Stock Class Handling
Hi Bob, I just read your article in this month's Circle Track about stock metric chassis setup and I think it will be a huge help. I'm 28 years old and have been a BMW master tech since I was 20. I raced karts as a kid and when I moved back to Wisconsin I quickly got back into it. I built a 125cc shifter kart and raced at the track I grew up at, Badger Kart Club in Dousman, WI, and got the 125cc championship 2008.

My dad, who is 71 now, raced stock cars before I ever raced karts and I've always wanted to try it. So, I sold my kart a week after the last race and bought a beat up Metric car to build in October and I'm still working on it. I have probably about $7,000 into my car and some of my competition have spent that much on their motors.

In area Sportsman, we are allowed to make all the modifications mentioned in "Stock Class Handling Tips," but I really don't know what to use as a starting point. For example, we can fabricate front upper mounts and use aftermarket upper arms and can lengthen the right lower arm by an inch. I used the stock mounts with a 7.5-inch right upper and 8.5-inch left upper arm. Because I didn't know where to initially set front camber and caster, I didn't make my own mounts.

Madison is a high bank 1/2-mile asphalt oval. To make a long story short, if there are any other articles or if you have any specific setup advice, I would highly appreciate it (especially stuff I can change for cheap or free). Thanks for the great magazine and for any help you can offer. Tommy Wutke Stoughton, WI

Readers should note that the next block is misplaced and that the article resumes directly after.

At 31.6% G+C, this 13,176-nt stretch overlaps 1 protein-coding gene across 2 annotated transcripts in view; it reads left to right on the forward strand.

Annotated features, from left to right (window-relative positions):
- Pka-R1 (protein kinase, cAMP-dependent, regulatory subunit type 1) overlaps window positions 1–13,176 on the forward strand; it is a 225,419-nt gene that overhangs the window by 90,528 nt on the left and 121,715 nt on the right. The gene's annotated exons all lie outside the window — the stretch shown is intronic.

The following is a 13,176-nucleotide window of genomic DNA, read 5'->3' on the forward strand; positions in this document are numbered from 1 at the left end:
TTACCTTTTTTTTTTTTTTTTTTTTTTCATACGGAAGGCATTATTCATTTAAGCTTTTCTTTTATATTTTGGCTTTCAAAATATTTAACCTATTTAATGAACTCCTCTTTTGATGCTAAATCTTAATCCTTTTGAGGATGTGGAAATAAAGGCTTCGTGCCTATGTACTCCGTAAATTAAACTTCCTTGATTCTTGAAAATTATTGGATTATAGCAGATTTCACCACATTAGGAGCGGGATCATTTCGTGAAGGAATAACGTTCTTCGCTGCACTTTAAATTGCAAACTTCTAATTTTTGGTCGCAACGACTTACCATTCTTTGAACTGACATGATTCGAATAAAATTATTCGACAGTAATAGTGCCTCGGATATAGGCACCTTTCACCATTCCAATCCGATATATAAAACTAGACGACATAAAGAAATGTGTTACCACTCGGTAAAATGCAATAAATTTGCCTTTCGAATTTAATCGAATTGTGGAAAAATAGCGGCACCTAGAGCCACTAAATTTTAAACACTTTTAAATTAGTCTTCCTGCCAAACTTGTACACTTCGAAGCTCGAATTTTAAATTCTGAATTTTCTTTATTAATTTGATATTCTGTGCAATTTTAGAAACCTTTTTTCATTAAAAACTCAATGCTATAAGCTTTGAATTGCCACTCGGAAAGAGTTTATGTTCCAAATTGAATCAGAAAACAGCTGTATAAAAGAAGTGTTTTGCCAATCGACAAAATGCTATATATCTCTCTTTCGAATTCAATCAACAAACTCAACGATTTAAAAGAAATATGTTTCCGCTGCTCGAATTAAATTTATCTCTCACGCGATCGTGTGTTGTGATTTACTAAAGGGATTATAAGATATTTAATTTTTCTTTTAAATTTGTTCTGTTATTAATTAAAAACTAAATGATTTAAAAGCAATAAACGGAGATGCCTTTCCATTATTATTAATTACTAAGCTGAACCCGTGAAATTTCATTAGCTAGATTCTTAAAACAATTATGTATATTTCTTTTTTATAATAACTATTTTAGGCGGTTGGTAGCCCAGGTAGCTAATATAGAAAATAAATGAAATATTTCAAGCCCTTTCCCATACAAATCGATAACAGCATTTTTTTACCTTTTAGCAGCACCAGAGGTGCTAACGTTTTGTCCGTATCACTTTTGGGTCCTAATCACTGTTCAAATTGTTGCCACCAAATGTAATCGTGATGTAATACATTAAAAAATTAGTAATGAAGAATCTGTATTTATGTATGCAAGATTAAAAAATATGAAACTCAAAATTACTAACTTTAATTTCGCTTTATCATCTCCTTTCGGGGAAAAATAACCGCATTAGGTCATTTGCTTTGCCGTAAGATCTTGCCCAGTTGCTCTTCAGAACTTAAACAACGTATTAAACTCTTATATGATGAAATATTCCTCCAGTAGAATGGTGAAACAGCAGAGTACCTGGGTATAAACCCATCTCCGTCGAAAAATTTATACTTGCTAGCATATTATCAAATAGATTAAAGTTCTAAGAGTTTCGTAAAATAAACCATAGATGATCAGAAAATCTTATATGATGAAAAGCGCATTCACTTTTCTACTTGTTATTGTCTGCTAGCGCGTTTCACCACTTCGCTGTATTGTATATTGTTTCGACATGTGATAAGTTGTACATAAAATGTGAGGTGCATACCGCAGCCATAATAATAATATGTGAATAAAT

Tommy, Great, a sensible set of Stocker rules. First off, if you can change the upper mounts, install plates and make them parallel to the centerline of the chassis. This makes setting up the frontend for geometry and antidive much easier. I once heard that the only reason the factory put the upper control arm shafts at a top view angle was to clear the cast headers in the performance cars. They couldn't have two designs, so that dictated the frontend design of every car, high-performance or not.

Talk to some local teams running in your class and ask about their cambers. The caster for that car should be set with a split of around 2-3 degrees with power steering, or 4-5 degrees without PS with the left side less than the right side. Try to work on your moment center location. That sounds complicated for you stock guys, but it is THE most important thing you can do.

Read our setup articles. The information you will find there for finding the dynamic balanced setup applies to your car too. You will know when you have a balance when the tires are the same temperature on each side front to rear. The articles tell you how to make changes to accomplish that goal.